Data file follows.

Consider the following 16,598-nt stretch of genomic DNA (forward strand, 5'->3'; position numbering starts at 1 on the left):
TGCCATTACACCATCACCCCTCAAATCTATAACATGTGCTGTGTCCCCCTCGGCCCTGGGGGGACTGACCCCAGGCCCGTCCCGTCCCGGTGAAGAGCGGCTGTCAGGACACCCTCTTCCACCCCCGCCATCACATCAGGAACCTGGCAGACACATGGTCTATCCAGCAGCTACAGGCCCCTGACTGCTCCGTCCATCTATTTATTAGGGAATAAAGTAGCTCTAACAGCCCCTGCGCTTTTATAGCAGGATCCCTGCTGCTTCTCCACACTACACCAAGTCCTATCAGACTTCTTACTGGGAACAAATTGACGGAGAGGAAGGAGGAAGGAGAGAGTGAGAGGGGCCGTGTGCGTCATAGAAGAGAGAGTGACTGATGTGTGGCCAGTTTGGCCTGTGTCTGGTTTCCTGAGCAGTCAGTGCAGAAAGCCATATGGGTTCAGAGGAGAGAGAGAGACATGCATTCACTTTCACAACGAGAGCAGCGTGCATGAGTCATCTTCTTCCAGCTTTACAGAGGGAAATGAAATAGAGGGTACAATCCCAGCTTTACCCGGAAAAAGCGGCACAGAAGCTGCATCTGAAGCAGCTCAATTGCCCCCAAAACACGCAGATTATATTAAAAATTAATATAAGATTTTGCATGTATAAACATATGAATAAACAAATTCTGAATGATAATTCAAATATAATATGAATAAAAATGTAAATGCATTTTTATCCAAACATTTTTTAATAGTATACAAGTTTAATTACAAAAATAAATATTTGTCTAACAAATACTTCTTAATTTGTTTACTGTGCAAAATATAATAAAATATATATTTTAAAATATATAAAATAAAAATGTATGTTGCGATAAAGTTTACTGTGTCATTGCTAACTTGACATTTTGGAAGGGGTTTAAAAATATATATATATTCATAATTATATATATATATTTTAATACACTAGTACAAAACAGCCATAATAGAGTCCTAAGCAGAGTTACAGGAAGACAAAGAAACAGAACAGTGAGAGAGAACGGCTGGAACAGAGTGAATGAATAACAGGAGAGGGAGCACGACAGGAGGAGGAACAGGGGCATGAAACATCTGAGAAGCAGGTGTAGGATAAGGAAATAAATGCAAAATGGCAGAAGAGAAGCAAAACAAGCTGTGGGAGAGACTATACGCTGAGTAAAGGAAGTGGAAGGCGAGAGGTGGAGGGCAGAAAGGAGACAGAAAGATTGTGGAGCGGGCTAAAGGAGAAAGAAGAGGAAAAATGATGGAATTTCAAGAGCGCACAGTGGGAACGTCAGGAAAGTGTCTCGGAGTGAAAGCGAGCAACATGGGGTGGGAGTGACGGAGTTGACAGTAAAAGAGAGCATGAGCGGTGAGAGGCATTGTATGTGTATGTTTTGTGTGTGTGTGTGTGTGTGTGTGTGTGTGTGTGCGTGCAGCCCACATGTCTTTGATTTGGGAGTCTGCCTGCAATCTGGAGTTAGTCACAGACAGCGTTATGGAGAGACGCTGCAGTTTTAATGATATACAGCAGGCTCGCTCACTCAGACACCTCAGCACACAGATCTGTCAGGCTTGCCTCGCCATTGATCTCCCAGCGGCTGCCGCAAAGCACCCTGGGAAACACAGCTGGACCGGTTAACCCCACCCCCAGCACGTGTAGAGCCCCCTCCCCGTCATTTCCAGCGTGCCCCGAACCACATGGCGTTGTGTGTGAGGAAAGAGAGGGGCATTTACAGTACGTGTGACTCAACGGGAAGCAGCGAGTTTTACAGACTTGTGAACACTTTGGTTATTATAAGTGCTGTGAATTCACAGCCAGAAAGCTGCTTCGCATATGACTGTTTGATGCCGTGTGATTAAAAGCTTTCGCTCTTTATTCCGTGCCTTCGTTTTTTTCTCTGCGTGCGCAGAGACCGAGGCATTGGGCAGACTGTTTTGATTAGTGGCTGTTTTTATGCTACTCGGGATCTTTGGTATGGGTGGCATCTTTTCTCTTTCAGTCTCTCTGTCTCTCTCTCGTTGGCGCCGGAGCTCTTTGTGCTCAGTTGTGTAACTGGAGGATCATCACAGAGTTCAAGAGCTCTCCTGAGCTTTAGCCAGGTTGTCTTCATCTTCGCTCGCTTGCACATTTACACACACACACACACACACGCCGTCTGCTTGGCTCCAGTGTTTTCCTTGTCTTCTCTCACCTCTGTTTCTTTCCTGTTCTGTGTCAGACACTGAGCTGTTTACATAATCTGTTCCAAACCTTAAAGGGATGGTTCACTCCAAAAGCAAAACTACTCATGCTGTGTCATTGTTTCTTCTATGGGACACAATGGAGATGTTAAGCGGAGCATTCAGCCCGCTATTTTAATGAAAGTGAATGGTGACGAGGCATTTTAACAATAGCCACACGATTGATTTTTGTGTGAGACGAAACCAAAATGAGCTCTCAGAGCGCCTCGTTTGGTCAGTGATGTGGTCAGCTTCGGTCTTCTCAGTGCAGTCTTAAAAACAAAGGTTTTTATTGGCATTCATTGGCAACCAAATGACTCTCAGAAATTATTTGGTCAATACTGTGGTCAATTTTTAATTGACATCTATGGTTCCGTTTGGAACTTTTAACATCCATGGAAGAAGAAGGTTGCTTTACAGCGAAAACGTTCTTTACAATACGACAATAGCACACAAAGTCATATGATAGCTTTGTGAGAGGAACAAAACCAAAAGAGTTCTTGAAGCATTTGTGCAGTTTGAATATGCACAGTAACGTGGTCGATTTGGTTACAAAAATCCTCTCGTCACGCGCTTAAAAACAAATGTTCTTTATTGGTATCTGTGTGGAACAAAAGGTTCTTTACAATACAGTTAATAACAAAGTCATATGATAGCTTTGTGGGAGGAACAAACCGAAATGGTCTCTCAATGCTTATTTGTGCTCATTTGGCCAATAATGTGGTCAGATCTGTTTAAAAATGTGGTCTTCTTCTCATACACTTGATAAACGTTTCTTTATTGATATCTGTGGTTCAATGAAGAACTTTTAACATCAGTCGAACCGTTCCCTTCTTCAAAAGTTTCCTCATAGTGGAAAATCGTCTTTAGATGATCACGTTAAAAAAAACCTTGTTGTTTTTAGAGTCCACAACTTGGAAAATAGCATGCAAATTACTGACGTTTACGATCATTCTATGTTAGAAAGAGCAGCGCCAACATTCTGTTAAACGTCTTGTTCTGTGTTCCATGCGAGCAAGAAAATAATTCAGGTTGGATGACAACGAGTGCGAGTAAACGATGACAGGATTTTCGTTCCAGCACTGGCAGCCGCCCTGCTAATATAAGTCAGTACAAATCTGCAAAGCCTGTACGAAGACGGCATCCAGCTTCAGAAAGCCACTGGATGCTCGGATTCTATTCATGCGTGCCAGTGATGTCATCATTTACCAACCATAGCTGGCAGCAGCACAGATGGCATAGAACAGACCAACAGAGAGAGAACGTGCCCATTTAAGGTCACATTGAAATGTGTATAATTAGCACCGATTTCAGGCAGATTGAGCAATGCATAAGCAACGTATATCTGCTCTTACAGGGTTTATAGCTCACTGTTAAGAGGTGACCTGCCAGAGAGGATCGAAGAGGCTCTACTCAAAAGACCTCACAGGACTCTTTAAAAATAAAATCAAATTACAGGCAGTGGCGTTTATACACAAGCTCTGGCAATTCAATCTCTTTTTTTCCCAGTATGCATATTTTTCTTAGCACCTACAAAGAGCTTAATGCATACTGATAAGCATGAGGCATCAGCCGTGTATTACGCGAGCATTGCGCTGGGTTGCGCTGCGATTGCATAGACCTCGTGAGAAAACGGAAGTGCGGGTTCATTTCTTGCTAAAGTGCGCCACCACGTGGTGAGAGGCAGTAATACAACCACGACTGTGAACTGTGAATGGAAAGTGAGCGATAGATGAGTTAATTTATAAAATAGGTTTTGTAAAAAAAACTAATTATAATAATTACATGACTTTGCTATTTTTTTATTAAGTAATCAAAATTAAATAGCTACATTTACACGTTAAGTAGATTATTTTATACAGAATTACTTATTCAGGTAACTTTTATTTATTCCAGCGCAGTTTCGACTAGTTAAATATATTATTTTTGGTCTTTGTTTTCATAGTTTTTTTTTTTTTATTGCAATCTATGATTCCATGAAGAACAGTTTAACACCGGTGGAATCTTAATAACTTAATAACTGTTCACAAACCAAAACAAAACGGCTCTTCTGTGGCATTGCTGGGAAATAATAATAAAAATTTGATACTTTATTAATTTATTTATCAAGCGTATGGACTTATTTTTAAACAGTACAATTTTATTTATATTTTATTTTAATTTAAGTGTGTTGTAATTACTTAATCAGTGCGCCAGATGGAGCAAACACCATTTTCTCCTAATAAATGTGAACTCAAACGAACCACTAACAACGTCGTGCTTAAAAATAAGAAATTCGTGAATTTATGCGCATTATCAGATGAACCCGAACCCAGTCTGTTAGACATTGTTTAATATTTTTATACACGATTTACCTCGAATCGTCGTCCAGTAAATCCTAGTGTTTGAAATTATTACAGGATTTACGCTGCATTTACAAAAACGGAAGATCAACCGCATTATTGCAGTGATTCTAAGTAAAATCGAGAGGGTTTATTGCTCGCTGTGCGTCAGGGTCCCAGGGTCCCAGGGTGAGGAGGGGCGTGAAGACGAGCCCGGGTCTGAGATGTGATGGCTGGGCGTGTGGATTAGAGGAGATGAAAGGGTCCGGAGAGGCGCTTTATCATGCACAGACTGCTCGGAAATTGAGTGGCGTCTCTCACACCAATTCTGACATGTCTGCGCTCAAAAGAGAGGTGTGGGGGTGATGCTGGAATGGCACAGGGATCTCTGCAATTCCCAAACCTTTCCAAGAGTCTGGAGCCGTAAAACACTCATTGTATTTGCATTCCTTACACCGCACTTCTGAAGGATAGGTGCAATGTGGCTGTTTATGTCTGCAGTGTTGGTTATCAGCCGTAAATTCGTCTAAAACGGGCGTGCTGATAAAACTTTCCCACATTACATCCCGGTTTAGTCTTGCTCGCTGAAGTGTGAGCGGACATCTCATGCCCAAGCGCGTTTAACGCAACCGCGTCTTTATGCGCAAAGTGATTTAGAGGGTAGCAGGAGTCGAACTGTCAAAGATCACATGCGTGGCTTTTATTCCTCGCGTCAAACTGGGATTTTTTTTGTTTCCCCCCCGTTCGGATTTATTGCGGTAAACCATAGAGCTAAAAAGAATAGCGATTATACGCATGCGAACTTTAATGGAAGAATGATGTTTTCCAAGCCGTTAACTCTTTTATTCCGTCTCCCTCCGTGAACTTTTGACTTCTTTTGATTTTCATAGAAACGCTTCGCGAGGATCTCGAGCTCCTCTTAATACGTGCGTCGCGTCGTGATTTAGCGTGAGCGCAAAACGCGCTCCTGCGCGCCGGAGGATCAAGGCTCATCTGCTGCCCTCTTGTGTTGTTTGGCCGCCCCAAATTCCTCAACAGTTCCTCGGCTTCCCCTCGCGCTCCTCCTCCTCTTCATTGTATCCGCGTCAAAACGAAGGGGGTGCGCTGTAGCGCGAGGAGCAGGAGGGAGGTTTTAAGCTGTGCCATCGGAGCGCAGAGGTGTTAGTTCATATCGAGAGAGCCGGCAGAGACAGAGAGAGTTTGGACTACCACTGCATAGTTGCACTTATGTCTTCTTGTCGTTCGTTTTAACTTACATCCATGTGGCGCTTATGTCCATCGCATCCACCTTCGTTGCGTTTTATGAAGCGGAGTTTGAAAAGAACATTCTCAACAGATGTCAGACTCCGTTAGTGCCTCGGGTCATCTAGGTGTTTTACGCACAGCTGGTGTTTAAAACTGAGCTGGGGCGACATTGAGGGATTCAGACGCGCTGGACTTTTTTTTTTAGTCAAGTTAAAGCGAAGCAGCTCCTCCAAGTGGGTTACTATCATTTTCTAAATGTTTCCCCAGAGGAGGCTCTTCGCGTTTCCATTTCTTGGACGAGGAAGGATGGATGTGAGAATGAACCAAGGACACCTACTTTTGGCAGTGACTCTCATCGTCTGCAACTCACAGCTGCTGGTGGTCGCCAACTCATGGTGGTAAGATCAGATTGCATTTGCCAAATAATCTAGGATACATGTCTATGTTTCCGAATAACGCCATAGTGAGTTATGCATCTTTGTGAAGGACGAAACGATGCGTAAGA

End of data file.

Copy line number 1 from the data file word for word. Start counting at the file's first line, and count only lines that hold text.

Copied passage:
Consider the following 16,598-nt stretch of genomic DNA (forward strand, 5'->3'; position numbering starts at 1 on the left):